have always felt the highest form of teaching was the coaching profession.

Your classroom is your practice field and every Saturday you’re gut tested. Hopefully we have done a good enough job in the classroom that most athletes grade out on Saturday. I think in every walk of life you’re identified by something you do. When you think of Vince Lombardi you immediately think of Green Bay Sweep. When you heart the name Don Coryell, you are reminded of his passing game in St. Louis and San Diego. What style are you identified with? What do your teams do best? In coaching our teams are reflections of us. Freud would say, “This is so much of our personality put into this game. What you do well as a team is a description of you.” Philosophy of the Run Attack 1. Must be capable of attacking all area of defense. A. Middle B. Off-tackle C. Perimeter 2. Control of line of scrimmage and you control the game. 3. Run attack set up passing game. 4. If you can’t block it, don’t run it often. What you do best is based upon what your talent allows you to do best and what you can teach to be successful. This is where coaching comes in. Label The Defense


of team in two hours, we won’t get it done in two and on half or three. We also believe in a balanced attack, inside game, and perimeter attack must be established to be effective. If defensive football is recognition, then offensive football is repetition. We believe in a lot of line repetition. For example: Time No. Of Plays Pre-Practice 15 min. 19-20 plays Unit Time 15 min. 19-20 plays Team 25 min. 35 plays 75 plays Each day at practice our offense will run more than one full game a day. By Saturday, they have gotten close to five games in before the actual game. Everything we do is scripted before practice. Type of Perimeter Run Plays 1. Outside Veer 2. Toss Sweep 3. Counter Trap 4. Misdirection

Perimeter Run and Pass Game

Diagram 2

Diagram 1

TE: Double tackle or veer release block rover PT: Drive Block No. 2 on or over. PG: Drive Block No. 1 on or over. C: Drive Block O, backside. BG: Trap No. 3 BT: Pull and go through outside hip of tackle, look to inside, outside. QB: Reverse pivot to FB, give TB or second trap. FB: Run 150 and fill for pulling guard. First down lineman.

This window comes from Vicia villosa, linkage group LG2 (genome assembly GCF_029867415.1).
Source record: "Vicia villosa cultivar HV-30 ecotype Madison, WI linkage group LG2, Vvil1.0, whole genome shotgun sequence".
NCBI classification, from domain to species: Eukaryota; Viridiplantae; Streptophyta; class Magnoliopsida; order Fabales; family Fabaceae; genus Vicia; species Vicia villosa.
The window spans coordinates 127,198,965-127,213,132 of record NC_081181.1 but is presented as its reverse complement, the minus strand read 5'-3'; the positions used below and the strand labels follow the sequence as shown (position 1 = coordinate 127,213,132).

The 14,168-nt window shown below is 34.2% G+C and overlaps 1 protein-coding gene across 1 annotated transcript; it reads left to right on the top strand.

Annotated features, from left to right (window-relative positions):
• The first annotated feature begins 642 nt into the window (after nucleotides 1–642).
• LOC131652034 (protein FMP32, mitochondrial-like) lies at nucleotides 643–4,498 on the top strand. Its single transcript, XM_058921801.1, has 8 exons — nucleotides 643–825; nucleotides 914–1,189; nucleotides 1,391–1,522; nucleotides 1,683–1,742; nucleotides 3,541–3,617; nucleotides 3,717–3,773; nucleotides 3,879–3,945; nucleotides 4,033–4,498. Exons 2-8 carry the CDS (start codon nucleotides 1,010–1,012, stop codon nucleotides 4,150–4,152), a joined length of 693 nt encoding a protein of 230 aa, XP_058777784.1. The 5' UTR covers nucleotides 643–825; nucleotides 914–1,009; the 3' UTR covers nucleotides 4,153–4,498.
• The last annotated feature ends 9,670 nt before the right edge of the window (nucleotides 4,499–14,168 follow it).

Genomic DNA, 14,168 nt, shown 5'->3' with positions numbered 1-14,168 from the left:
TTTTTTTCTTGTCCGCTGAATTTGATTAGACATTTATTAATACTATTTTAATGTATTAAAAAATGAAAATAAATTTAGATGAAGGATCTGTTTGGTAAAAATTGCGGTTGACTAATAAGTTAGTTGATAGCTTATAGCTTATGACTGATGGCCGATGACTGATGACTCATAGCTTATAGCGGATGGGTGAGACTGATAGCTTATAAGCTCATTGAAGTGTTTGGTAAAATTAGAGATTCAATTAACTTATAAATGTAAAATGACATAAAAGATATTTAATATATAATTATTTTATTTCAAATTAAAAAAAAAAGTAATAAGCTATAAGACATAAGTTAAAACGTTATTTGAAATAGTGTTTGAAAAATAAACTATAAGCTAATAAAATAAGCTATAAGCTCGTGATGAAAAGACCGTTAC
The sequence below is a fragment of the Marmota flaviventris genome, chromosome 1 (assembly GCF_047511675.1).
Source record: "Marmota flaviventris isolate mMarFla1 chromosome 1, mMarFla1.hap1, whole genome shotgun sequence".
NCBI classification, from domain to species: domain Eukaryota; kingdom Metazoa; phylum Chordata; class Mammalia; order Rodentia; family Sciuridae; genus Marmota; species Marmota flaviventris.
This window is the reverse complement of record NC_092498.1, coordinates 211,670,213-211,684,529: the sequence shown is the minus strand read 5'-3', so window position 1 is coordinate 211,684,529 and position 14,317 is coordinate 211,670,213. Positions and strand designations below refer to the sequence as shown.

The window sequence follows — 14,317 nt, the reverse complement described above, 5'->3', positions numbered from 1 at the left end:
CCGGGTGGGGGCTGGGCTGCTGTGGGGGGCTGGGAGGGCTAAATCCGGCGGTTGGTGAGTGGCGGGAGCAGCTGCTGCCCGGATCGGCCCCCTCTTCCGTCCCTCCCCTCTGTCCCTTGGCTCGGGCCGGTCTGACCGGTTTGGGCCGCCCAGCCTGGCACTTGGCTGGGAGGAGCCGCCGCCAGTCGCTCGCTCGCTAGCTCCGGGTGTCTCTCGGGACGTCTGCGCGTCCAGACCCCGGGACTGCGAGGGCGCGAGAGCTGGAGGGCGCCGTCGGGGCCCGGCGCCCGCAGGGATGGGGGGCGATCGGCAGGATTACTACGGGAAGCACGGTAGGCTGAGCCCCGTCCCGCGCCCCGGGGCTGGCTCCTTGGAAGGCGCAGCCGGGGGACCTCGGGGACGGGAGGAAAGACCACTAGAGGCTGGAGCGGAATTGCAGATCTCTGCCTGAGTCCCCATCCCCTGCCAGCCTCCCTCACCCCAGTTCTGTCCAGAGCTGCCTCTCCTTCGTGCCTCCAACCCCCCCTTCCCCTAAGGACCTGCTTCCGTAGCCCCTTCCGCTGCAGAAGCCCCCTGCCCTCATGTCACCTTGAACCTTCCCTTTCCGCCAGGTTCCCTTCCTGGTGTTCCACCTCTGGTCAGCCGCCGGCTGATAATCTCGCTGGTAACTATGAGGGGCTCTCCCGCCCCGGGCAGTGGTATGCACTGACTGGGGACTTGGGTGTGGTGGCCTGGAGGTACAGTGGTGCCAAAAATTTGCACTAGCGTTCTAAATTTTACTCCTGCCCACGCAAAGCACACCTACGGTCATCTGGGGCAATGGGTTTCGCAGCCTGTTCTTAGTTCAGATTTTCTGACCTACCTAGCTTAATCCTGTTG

By doing this we can communicate with our offensive lineman and thereby make better decisions in our blocking schemes. Progressive Teaching For Offensive Line (Daily Practice) 1. Drive Block 2. Lead 3. Radical Lead The philosophy of our practice time is never keep the player out longer than two hours. I feel that it falls in line with the Law of Diminishing Returns. If we can’t get it out

Diagram 3

TB: Run 150 for two steps, then follow guard, read block. FL: Block your 1/3.

SE: Middle 1/3. TE: Invite to inside — Drive Block. OT: Drive Block. OG: If covered, Drive Block — Not Covered, corner support. OC: If covered, Drive Block — Not Covered, Backside. BG: Pull and lead outside hip of frontside tackle — allow no one to cross your face. BT: Pull and go outside the offensive guard — allow no trash to enter. FB: If O.G. covered, block corner support — not covered, block I.L.B. QB: Reverse pivot — pitch — run opposite. TB: Catch the Ball — Pull Ball Away — read block of tight end. Perimeter Passing Play 1. Hitches 2. Slants 3. Fades 4. Backs out

Diagram 5

Diagram 8

Diagram 6

Diagram 9

Diagram 7

Diagram 10

Diagram 4

To have an effective offense, you must utilize the skills of all of your players. In doing so, you have to use the football

field to your advantage and make the defense have to defend the entire width of the field.

Speak Up For Football
Coaches have many opportunities through media interviews, coaches’ radio and television shows, speeches, etc., to put in a good word about the sport and the profession. Always look to improve football’s image by saying something positive about the game. It will help all of those involved — players, coaches, officials, administrators and fans alike.

Support High School Football
High school football is an integral part of America’s athletic heritage. Be sure to encourage community involvement at every opportunity — including coaches’ television shows — to ensure the success of high school football in your state.

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